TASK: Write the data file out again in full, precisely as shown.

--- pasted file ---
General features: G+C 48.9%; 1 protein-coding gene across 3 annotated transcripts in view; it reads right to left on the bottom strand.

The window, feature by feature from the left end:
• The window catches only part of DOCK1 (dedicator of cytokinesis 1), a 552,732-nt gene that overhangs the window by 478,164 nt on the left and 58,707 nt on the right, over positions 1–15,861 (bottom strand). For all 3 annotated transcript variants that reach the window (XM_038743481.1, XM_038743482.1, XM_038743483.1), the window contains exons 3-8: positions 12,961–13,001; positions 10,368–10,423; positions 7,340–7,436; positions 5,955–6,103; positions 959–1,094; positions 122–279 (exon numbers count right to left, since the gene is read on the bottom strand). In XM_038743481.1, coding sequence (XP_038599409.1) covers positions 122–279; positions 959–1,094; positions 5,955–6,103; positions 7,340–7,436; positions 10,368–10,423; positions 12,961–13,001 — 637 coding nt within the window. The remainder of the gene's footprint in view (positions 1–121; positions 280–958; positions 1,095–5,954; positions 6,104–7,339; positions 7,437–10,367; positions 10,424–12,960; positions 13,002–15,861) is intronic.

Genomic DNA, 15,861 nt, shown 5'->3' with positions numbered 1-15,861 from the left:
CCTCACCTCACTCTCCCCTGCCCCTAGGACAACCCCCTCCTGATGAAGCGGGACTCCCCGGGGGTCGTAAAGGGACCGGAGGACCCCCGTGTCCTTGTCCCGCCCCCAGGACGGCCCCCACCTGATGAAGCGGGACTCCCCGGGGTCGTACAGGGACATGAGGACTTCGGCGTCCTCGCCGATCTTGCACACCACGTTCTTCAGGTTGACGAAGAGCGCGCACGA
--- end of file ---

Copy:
General features: G+C 48.9%; 1 protein-coding gene across 3 annotated transcripts in view; it reads right to left on the bottom strand.

The window, feature by feature from the left end:
• The window catches only part of DOCK1 (dedicator of cytokinesis 1), a 552,732-nt gene that overhangs the window by 478,164 nt on the left and 58,707 nt on the right, over positions 1–15,861 (bottom strand). For all 3 annotated transcript variants that reach the window (XM_038743481.1, XM_038743482.1, XM_038743483.1), the window contains exons 3-8: positions 12,961–13,001; positions 10,368–10,423; positions 7,340–7,436; positions 5,955–6,103; positions 959–1,094; positions 122–279 (exon numbers count right to left, since the gene is read on the bottom strand). In XM_038743481.1, coding sequence (XP_038599409.1) covers positions 122–279; positions 959–1,094; positions 5,955–6,103; positions 7,340–7,436; positions 10,368–10,423; positions 12,961–13,001 — 637 coding nt within the window. The remainder of the gene's footprint in view (positions 1–121; positions 280–958; positions 1,095–5,954; positions 6,104–7,339; positions 7,437–10,367; positions 10,424–12,960; positions 13,002–15,861) is intronic.

Genomic DNA, 15,861 nt, shown 5'->3' with positions numbered 1-15,861 from the left:
CCTCACCTCACTCTCCCCTGCCCCTAGGACAACCCCCTCCTGATGAAGCGGGACTCCCCGGGGGTCGTAAAGGGACCGGAGGACCCCCGTGTCCTTGTCCCGCCCCCAGGACGGCCCCCACCTGATGAAGCGGGACTCCCCGGGGTCGTACAGGGACATGAGGACTTCGGCGTCCTCGCCGATCTTGCACACCACGTTCTTCAGGTTGACGAAGAGCGCGCACGA